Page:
Vaccination is one of the most convenient and safest preventive care measures available. Without immunizations, diseases we are now protected against could easily return.
Immunization clinics at Mid-Michigan District Health Department provide vaccinations as recommended by the Centers for Disease Control (CDC) Advisory Committee for Immunization Practices (ACIP). Walk-ins will be accommodated as the schedule allows, but appointments are preferred.
Clinic hours vary by county. For more information or to schedule an appointment, please call:
Clinton County: 989-224-2195, option 5 and then option 2
Gratiot County: 989-875-3681, option 5 and then option 2
Montcalm County: 989-831-5237, option 5 and then option 2
Don't let the cost of vaccines prevent you from getting vaccinated. MMDHD participates with Vaccines for Children (VFC) and Michigan Adult Vaccine Program (MI-AVP). Both programs offer free vaccines to those who qualify. MMDHD also bills most insurance companies to cover the cost of vaccinations. A small administration fee is charged for each vaccine, using a sliding fee scale based on your income. This fee may be waived if there is a financial hardship.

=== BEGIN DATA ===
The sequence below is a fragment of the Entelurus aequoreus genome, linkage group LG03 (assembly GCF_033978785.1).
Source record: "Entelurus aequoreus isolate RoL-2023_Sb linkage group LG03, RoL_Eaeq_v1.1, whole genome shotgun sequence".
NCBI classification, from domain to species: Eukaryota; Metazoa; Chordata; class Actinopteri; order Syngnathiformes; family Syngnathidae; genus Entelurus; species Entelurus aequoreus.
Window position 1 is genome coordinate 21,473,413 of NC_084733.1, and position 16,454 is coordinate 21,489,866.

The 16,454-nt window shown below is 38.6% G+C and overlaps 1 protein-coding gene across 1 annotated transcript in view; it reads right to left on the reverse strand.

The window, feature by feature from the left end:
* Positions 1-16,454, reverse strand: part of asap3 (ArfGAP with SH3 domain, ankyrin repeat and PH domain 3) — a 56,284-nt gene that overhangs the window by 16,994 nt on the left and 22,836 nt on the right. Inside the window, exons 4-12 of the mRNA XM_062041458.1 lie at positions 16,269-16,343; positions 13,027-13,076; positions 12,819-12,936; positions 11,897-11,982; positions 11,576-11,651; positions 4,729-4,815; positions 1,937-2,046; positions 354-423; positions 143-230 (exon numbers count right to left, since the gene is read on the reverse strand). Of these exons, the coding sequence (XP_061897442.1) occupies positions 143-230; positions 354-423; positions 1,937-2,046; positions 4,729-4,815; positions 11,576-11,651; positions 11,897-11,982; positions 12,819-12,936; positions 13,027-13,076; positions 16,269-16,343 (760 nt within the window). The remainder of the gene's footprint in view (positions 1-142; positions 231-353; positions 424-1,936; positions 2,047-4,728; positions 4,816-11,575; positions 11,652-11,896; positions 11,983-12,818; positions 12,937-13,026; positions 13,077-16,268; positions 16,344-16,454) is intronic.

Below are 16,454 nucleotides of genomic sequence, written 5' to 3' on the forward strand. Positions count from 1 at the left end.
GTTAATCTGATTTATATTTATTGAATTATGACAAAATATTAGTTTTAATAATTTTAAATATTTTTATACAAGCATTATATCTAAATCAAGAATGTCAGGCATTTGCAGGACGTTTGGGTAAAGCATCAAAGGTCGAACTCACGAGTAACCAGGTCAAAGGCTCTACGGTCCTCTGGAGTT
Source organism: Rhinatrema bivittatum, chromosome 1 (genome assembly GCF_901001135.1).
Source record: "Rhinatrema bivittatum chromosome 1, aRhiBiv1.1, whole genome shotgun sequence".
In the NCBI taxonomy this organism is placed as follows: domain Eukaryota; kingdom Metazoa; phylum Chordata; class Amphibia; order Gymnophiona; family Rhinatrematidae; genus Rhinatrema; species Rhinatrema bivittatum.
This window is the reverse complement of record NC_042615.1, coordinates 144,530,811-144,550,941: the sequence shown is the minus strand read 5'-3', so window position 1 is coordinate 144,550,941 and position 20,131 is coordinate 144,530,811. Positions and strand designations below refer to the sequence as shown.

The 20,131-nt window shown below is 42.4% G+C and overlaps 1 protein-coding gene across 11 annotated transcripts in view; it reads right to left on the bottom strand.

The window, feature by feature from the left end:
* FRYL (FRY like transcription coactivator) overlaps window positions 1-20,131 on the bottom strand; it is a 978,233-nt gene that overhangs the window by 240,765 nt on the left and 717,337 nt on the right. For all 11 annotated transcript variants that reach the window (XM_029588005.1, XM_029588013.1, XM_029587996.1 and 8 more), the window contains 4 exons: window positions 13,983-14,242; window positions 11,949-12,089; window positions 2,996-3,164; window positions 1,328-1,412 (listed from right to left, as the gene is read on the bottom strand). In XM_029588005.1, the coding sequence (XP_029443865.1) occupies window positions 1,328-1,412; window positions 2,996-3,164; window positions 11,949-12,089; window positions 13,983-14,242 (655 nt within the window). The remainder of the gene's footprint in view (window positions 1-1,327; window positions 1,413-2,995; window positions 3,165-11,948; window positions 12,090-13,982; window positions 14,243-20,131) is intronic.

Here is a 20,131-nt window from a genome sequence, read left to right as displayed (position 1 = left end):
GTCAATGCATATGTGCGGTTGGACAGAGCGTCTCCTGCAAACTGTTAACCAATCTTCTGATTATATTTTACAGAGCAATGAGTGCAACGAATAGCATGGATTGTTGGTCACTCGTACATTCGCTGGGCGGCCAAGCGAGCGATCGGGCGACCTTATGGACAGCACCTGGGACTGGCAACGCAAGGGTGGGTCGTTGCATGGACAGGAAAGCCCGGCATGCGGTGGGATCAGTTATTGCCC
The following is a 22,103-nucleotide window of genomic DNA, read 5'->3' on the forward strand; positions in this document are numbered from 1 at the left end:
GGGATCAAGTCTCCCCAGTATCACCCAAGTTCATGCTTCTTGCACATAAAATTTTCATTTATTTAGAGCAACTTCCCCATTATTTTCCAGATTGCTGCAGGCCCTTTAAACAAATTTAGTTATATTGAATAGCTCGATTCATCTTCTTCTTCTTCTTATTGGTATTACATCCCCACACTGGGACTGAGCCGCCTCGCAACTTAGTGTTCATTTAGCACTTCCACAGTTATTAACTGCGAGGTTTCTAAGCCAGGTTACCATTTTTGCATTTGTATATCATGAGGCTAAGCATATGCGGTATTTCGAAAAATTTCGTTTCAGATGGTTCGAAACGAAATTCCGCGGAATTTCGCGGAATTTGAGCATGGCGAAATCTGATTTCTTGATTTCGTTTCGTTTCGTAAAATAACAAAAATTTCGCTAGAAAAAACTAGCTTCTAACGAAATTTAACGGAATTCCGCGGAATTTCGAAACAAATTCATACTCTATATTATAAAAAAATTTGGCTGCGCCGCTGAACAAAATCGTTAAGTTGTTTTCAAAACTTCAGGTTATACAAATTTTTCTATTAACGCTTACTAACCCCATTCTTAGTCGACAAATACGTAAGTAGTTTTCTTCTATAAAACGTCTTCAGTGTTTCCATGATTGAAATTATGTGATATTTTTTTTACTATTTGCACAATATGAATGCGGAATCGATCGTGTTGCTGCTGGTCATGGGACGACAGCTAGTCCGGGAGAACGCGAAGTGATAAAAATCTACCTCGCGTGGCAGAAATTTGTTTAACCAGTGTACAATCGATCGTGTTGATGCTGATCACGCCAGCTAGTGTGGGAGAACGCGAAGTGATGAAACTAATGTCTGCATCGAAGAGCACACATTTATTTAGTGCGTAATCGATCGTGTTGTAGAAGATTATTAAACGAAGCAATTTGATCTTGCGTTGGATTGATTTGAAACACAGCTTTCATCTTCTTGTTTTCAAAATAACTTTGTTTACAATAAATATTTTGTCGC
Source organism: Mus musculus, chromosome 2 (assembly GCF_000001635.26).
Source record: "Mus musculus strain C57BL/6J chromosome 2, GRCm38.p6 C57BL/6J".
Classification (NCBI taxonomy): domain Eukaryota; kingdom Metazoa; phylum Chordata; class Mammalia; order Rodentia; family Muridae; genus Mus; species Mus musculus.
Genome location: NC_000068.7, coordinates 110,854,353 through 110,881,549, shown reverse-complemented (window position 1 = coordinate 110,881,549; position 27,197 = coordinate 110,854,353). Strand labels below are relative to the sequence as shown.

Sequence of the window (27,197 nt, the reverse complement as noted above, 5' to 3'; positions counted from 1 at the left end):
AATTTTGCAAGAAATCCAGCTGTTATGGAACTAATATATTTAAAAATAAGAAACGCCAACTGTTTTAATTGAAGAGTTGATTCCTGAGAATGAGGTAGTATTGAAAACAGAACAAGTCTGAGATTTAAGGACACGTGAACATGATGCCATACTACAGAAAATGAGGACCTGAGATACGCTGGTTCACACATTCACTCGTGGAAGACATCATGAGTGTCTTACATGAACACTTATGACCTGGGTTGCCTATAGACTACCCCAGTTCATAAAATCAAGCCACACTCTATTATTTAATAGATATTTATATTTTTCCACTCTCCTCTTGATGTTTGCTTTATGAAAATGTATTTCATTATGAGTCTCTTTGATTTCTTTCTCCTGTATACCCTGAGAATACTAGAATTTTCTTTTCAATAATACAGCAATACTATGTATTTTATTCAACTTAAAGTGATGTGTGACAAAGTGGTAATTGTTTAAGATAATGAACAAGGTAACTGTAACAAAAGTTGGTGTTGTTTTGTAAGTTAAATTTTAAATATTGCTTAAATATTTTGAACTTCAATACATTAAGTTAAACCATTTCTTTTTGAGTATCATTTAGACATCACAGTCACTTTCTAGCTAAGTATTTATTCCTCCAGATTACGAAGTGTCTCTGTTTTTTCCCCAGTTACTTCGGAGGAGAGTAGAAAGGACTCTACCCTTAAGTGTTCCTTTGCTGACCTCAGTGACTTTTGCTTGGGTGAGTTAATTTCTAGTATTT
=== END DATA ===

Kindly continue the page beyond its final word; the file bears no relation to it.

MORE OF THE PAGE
To obtain a medical waiver, please make an appointment with your health care provider and have him/her complete this Medical Waiver Form.
To obtain a non-medical waiver, you will need to make an appointment to meet with a Mid-Michigan District Health Department nurse. To schedule an appointment, call the branch office nearest you:
Clinton County: 989-224-2195 (option 5, option 2)
Gratiot County: 989-875-3681 (option 5, option 2)
Montcalm County: 989-831-5237 (option 5, option 2)
Immunization waiver- More information
Want to see how your county's immunization rates compare to the rest of Michigan? check out these quarterly report cards.
Immunization Quick Links
Links for Providers
- Vaccine Information sheets (VIS)
- Vaccine Schedules for Providers
- Vaccine Preventable Diseases
- MDHHS Info for Providers